Numpy Strategies 0.1.2
So we are now in Sprint 12 of Project “NumPy Strategies”. Last week you finished the task of determining states and defining a Markov chain model. This took you ten minutes even though the estimate was 2 days. Hey, that’s the power of NumPy! The rest of the time you spent playing computer games/pool/pinball or reading your favorite book NumPy Beginner’s Guide.
Let’s see whether you remember what we decided the states should be:
- flat F, up U, bottom B, average A, rally R
- flat F, up U, down D
- None of the above.
- This is a trick question!
The next task is:
- Create the stochastic matrix with transition probabilities
We will estimate this task to 2 days again for obvious reasons.This task can be split into several subtasks, but these are of course not estimated.
1. Initialize the stochastic matrix to 0 values
We have 3 possible start states and 3 possible end states for each transition. For instance, if we start from a U state, we could switch to:
- U again
Initialize the stochastic matrix with the NumPy zeros function.
SM = numpy.zeros((3, 3))
2. Create a list containing the signs
This is just a normal Python list.
signs = [-1, 0, 1]
3. For each sign select the corresponding start state indices
Now the code becomes a bit messy. We will have to use actual loops! Maybe a better solution will occur to me one day. We will loop over the signs and select the start state indices corresponding to each sign. Select the indices with the NumPy where function.
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for i in xrange(len(signs)): #we start the transition from the state with the specified sign start_indices = numpy.where(states[:-1] == signs[i])
4. Continue to the next iteration if no start states are found
This is just straightforward Python code.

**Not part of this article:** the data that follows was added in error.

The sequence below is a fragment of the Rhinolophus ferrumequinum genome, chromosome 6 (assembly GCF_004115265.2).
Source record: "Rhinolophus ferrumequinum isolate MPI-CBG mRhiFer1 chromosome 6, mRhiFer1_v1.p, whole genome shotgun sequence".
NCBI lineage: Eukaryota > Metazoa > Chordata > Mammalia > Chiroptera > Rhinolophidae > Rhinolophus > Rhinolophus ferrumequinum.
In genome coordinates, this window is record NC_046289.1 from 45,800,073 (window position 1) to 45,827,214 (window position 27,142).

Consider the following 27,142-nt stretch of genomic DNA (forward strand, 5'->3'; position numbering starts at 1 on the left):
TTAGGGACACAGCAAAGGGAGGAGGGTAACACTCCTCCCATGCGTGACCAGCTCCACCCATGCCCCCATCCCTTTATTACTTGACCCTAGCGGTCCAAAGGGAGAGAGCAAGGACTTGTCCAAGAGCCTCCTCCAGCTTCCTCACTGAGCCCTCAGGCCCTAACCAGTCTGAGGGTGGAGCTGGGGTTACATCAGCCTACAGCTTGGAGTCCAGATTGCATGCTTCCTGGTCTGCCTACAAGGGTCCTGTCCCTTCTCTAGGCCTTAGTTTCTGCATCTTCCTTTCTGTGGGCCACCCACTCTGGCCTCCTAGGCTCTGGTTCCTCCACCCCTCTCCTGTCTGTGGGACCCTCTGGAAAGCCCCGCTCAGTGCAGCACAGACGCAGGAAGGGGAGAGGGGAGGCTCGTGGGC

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N = len(start_indices) # skip since there are no transitions possible if N == 0: continue
5. Compute the end state values
The end state indices in our simple model can be found by just getting the next available position.
#find the values of states at the end positions end_values = states[start_indices + 1]
6. Calculate the transition probabilities
We can now count the number of occurrences of each transition. Dividing by the total number of transitions for a given start state gives us the transition probabilities for our stochastic matrix. This is not the best method by the way, since it could be overfitting.
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for j in xrange(len(signs)): # number of occurrences of this transition occurrences = len(end_values[end_values == signs[j]]) SM[i][j] = occurrences/float(N) print SM
The result for the stochastic matrix is:
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[[ 0.47787611 0. 0.52212389] [ 0. 0. 0. ] [ 0.42753623 0. 0.57246377]]
As you can see the transitions involving the flat no change state have 0 probability, while the other transitions have a probability close to 50%. This is I guess what we would have expected.
If you liked this post and are interested in NumPy check out NumPy Beginner’s Guide by yours truly. Thanks goes to David W. Lambert for his recent review on Amazon.com and contribution to the unofficial errata. As far as I know there are still 3 reviews in the pipeline for December. One of them was announced on The Glowing Python blog. This announcement also contains a review of the free sample chapter. I will be back next week with the steady state vector task.